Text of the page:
May 23, 2011
Some early media reactions to the death of Osama bin Laden were, to use as charitable a word as possible, unserious. To such a point that one was reminded of a scene in "The Wizard of Oz." The wicked witch has been killed, and the other characters dance about and merrily sing, “Ding-dong, the witch is dead!”
There are several things to be said about that kind of coverage and commentary on the killing of bin Laden. One is that it was in hideously bad taste. The death of any human being is a profoundly serious affair. That’s no less true because bin Laden was himself the author of many other people’s deaths, including those of several thousand Americans.
On this point, the Vatican’s reaction got it right. While noting bin Laden’s many heinous crimes, the statement nevertheless added that “a Christian never takes pleasure from the fact of a man’s death” but sees it instead as an occasion not “to disseminate hate but rather to foster peace.”
On a different plane, it’s imperative also to grasp the fact that bin Laden’s death in no way removes the threat to Western—and Christian—interests that he symbolized. On this point there was much to ponder in an Op-Ed column in The New York Times by former National Security Council counter-terrorism coordinator Richard A. Clarke.
The declared goal of Al Qaeda and similar groups, Clarke said, is to create a kind of federation of “religiously pure Islamist states”—a restored “Islamic caliphate,” that is. For Islamist ideologues, the present Arab Spring is a step toward that end. And although bin Laden is dead, “their goal has not changed, nor has their willingness to use terror.”
“Believing that their religion requires them to act violently against nonbelievers in the West and impure, apostate Muslim elites, the Islamist extremists will not be stopped by the elimination of Al Qaeda’s leader or even by the eradication of Al Qaeda itself,” Clarke warned.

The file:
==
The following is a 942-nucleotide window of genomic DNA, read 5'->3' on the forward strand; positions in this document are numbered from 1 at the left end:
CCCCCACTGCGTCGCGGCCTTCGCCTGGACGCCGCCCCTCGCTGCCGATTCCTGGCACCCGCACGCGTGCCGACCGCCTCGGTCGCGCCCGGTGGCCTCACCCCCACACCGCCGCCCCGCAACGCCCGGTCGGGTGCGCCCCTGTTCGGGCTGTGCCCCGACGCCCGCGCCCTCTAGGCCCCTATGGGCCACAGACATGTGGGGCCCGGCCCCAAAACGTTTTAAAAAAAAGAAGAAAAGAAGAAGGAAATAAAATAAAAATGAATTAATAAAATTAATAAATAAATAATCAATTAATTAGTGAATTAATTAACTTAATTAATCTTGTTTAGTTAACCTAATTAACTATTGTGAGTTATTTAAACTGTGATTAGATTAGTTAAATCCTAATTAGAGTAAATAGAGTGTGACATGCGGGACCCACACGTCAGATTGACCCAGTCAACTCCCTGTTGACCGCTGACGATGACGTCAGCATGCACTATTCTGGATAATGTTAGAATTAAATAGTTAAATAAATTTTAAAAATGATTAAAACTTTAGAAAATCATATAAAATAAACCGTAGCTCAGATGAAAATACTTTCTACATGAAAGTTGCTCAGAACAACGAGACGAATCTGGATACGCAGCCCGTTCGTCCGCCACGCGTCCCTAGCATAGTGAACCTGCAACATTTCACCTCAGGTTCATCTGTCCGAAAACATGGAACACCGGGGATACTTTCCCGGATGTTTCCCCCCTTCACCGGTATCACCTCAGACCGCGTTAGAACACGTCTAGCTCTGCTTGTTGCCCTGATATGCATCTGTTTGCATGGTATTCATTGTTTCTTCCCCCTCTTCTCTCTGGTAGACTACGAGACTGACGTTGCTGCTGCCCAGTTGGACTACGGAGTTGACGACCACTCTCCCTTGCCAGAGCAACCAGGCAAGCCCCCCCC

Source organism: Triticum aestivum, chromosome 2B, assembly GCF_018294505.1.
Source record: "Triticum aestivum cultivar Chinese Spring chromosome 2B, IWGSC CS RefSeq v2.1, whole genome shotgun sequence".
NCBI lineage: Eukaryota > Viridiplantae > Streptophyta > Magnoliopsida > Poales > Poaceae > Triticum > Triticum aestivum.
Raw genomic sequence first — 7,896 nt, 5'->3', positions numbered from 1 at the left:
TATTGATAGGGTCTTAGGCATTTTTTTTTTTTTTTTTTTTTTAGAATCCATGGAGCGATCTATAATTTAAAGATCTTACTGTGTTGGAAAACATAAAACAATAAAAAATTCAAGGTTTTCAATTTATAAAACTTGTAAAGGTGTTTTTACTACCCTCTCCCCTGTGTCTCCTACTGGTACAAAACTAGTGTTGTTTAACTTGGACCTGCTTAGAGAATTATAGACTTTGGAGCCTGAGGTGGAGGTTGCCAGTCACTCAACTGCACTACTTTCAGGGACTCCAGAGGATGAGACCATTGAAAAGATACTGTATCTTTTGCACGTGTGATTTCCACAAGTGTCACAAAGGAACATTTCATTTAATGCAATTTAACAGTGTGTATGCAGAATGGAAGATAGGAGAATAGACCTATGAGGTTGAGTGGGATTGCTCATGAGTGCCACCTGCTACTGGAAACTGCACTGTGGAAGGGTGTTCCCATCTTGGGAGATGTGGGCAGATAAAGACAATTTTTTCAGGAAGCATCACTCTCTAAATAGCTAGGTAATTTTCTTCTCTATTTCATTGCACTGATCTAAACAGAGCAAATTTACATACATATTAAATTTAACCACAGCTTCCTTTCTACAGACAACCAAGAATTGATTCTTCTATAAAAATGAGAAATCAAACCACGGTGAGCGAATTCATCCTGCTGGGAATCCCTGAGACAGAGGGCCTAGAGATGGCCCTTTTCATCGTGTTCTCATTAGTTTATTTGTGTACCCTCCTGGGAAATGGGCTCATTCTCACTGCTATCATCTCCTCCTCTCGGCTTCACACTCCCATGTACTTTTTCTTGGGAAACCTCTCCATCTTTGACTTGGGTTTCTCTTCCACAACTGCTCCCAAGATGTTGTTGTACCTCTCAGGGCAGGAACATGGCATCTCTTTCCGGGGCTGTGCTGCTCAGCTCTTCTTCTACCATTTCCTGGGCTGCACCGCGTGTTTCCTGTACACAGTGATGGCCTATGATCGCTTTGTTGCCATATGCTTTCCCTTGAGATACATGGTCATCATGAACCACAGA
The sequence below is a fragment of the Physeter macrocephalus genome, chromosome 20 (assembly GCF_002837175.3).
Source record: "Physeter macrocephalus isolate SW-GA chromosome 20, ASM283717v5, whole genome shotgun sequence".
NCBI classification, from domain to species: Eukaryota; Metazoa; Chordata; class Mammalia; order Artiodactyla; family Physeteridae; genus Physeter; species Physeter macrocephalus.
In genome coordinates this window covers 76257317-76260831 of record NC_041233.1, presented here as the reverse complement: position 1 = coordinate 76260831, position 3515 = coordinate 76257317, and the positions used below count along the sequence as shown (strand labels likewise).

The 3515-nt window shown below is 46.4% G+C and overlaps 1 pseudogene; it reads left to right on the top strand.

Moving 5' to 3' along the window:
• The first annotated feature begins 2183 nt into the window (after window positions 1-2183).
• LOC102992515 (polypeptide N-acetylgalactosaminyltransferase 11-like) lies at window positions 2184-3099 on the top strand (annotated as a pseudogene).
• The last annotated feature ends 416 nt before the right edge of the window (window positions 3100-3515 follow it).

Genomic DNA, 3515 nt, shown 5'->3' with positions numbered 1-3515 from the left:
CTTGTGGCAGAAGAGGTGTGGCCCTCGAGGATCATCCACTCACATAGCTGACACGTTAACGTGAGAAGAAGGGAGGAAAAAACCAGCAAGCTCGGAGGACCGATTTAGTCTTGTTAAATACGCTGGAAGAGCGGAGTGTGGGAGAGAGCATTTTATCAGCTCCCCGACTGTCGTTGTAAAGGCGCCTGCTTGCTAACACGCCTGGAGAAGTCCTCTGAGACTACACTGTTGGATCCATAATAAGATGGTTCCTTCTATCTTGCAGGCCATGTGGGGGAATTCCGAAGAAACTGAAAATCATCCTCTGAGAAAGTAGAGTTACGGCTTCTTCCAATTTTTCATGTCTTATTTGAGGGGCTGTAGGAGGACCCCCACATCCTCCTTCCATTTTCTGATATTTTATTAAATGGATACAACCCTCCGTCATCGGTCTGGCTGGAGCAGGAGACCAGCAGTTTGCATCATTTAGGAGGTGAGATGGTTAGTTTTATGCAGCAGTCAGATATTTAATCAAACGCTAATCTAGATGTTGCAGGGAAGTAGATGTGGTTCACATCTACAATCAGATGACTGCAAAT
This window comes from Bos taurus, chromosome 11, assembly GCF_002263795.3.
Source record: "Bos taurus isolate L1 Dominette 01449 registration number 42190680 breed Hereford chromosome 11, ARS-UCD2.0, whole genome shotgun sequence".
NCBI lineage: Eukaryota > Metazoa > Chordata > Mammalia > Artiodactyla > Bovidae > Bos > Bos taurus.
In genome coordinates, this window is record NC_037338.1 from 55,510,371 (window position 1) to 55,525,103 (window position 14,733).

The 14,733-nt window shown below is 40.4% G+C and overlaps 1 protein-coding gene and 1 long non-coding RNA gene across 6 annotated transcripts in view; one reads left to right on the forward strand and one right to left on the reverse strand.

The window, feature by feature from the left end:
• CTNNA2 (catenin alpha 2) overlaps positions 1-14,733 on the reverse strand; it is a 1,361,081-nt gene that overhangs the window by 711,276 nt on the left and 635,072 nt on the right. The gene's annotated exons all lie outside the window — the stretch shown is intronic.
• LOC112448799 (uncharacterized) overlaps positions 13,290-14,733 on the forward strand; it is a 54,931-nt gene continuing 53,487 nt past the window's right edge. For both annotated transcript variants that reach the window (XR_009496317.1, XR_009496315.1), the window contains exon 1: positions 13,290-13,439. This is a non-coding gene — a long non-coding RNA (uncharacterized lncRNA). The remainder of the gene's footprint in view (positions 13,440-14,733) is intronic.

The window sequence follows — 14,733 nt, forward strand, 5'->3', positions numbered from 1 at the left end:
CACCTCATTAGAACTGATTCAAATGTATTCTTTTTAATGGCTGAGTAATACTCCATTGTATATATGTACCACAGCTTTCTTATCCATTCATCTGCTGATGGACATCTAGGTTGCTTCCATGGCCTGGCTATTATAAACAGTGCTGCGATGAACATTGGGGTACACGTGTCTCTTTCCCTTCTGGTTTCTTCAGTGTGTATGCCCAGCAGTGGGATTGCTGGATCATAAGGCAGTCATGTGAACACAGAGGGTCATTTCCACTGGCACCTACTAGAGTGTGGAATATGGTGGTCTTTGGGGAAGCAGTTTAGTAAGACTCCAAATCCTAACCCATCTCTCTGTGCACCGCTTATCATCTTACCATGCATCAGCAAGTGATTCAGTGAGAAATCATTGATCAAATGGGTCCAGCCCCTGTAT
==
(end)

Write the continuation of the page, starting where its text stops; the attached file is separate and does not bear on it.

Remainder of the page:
This point was reinforced for me soon after bin Laden’s killing in a private session for a small group conducted by an eminent canon lawyer. The subject was canon law and Islamic Shari’a law. The lesson was illuminating.
Canon law, the canonist pointed out, is a body of legislation that applies only to the Catholic Church. In no way does it usurp the function of civil law. But Shari’a is expansive and pervasive—indeed, potentially universal in scope.
The fundamental reason is that classical Islam doesn’t recognize the distinction, taken for granted in the West, between church and state, the next-worldly realm of religion and the this-worldly realm of the temporal order. Society is considered a unitary whole, to be shaped and controlled by Islam and Shari’a as appointed instruments of Allah. Shari’a law therefore reaches into every nook and cranny of the lives of individuals and the life of the community.
Where they are weak, the canonist remarked, traditionalist Muslims are prepared to live with the Western system because they have no other choice. Where they hold power, religious conviction obliges them to impose Shari’a, with results more or less to the disadvantage of non-Muslims.
If that is so, prospects for peaceful coexistence between Islamic traditionalists and non-Muslims will remain bleak as long as the traditionalists continue to believe what they believe. Among the several conclusions to which that points is that Western media need to go slow in touting the forces currently battling Arab dictators as “pro-democracy” as they’ve been doing. Sorry, friends, this isn’t Oz.